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The Student News Site of Texas A&M University - College Station

The Battalion

The Student News Site of Texas A&M University - College Station

The Battalion

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Campus exercise simulates ‘active shooter’ scenario

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The “active shooter” is apprehended by police.

First responders teamed up for a simulated emergency featuring an armed shooter at the Veterinary Medicine Administration Building on Wednesday.
In order to test emergency procedures and response protocols, Texas A&M University Police Department created a simulated environment on campus, involving The College Station Fire Department and other law enforcement and medical teams from Bryan-College Station.
“Witnesses” dialed 911 to report that an active shooter was at the administration school, said Mike Ragan, UPD chief.
Campus police arrived within two minutes of the phone call, where they received reports that the shooter was struggling with a jammed gun and had fled a lab he had contaminated with hazardous chemicals.
Campus police requested help from the Bryan-College Station police department, which sent its SWAT team. As the exercise played out, the teams found victims and located the shooter and the biohazard.
“So it was not only the active shooter and life safety for the individuals, but the biohazard element as well,” Ragan said.
and life safety for the individuals, but the biohazard element as well,” Ragan said.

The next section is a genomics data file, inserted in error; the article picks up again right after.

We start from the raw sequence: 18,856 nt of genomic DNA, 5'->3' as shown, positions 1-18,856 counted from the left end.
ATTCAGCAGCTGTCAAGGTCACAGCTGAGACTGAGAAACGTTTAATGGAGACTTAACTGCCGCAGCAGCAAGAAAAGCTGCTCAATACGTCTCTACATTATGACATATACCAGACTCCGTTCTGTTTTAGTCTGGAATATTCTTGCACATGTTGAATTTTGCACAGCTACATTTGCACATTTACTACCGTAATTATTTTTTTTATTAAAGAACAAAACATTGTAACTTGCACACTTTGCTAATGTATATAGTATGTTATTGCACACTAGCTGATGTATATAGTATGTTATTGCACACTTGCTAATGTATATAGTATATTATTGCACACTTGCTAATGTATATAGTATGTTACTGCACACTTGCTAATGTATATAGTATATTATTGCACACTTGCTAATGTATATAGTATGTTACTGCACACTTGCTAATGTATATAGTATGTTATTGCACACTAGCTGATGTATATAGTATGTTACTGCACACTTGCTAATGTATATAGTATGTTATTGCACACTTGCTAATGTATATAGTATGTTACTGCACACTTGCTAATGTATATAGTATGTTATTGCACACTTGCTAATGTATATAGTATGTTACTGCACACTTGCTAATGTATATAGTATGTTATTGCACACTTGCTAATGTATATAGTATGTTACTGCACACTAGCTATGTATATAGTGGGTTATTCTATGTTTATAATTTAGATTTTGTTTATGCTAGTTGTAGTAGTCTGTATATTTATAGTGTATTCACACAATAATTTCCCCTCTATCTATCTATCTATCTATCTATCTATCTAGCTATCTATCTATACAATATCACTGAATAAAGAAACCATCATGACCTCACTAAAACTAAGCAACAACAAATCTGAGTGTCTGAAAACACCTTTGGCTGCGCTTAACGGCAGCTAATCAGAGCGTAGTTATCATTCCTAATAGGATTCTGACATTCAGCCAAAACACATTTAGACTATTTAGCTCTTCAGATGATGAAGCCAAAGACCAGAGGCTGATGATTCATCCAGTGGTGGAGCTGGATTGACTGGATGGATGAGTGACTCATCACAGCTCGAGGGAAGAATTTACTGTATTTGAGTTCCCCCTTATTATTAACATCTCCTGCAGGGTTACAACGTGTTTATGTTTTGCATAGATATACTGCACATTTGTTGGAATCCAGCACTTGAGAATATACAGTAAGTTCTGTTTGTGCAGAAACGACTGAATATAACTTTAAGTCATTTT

At the conclusion, the suspect was handcuffed and questioned, Ragan said.
James Smith, custodial manager at the Vet School, said his role was to hide in a lab until the police arrived and escorted him out of the building.
“It was pretty intense, first the shooter passed through, but when the police entered the room that was when it got intense,” Smith said. “Because they want to get your attention and follow the commands and get you out safely without knowing if you are a suspect or victim.”
After volunteering in Wednesday’s exercise, Smith said his advice for an emergency situation was to listen to the officer’s commands and refrain from panic.
Daniel Reyes, a senior business major who works at the Vet School, by mistake was picked to play the role of the shooter. Reyes was in his office when he dialed 911 after seeing evidence of the shooter. He said the “shooter” had left notes around the building reading, “go away” or “get out of my head.” When the SWAT team arrived, they began to point their guns at him, Reyes said.
“I’ve never had a gun pointed at me before, but all of a sudden I had four pointing at me.”
The SWAT team handcuffed him and began questioning him. Reyes said he was “released” after someone identified him as a Vet School employee. They then uncuffed him.
“It was [very realistic],” Reyes said. “You didn’t really know what was going on. All of a sudden the door would just bust open, but before that you had no idea who was coming up or who was whispering. It really makes you think about the possibility of this happening and how fast it can happen.”

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  • The “active shooter” is apprehended by police.

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